They weren’t hurting anything, except our unquestioning reliance on coal and petroleum products, but Reagan didn’t like them. So, flash forward several decades, and it seemed like it was a slam dunk that new solar panels should be quickly added to the White House roof. This view only seemed sensible considering the 2008 Obama campaign was presented as an urgent activism to restore hope to the country. The spirit of it was change in the form of new policies that were supposed to give power back to the people, and remove it from the huge corporations and lobbyists that had become far too dominant.

In the end, we got more rhetoric than action, as we might have expected. That it took so long to complete a fairly simple project, only has underscored that action has been on the short side in some aspects of the current two-term administration. Speeches made about climate change might been a little more credible if the commitment to greening the White House had been stronger.

Image Credit: Matt H. Wade

White House To Finally Get Solar Panels was originally published on: CleanTechnica.

August 15, 2013 |

HyRef Technology Revolutionizes Renewable Energy Forecasting

IBM has long been known for building some of the world’s most powerful supercomputers, but what happens when it applies advanced modeling to solving the intermittency of renewable energy?

The answer, it turns out, is “Hybrid Renewable Energy Forecasting” (HyRef). This new technology, already online in China, is able to produce accurate local weather and renewable energy forecasts as far as one month in advance, down to 15-minute increments.

The HyRef technology combines advanced power and weather computer modeling, sophisticated cloud imaging, sky-facing cameras, and on-site sensors to accurately predict solar power and wind energy output and increase the amount of renewable electricity flowing onto grids across the world.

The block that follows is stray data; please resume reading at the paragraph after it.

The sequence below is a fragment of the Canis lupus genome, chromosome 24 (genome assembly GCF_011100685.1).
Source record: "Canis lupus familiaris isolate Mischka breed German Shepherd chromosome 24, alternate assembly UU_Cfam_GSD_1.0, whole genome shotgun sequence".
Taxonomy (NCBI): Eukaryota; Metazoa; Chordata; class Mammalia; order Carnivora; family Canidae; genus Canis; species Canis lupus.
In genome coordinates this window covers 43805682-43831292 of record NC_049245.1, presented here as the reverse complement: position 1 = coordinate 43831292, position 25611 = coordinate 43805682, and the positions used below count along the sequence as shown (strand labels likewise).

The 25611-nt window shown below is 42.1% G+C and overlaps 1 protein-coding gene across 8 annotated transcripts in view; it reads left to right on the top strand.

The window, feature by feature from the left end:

HyRef forecast system


Crowded Field In Renewable Energy Forecasting Race

HyRef joins an increasingly crowded field of innovative technologies seeking to accurately predict the output of renewable energy resources. The National Center for Atmospheric Research (NCAR) pioneered wind energy forecasting in 2010 with a system that saved Midwestern US utility Xcel Energy millions with three-day ahead forecasts.

NCAR is also working on a two-year plan to predict sudden changes in wind speed from severe weather events and predict output for small-scale solar energy systems, as well as a three-year project to create technology that creates three-day solar energy forecasts at 15-minute increments.

Other research initiatives have been launched to better understand how siting turbines affects wind farms and their energy output, as well as how variable renewable electricity can be better integrated into our energy system by grid operators, but results from those initiatives are years away.

More Sophisticated Analysis Than Ever Before

While the technology race to forecast renewable energy output may be crowded, HyRef seems to have pulled ahead on two counts: the ability to forecast weather further out than any competitor, and the power of the technology in action.

HyRef system capability

“Applying analytics and harnessing big data will allow utilities to tackle the intermittent nature of renewable energy and forecast power production from solar and wind in a way that has never been done before,” said Brad Gammons of IBM. “We have developed an intelligent system that combines weather and power forecasting to increase system availability and optimize power grid performance.”

Improving weather-renewables forecasting is an important imperative for the clean energy transition. The misalignment between actual renewables output and system demand stretches from up to 4 hours daily for wind to up to 1.25 hours daily for solar, according to Navigant Research, and matching renewable supply to demand could be worth up to $733 million globally.

10% Increase In Renewables Output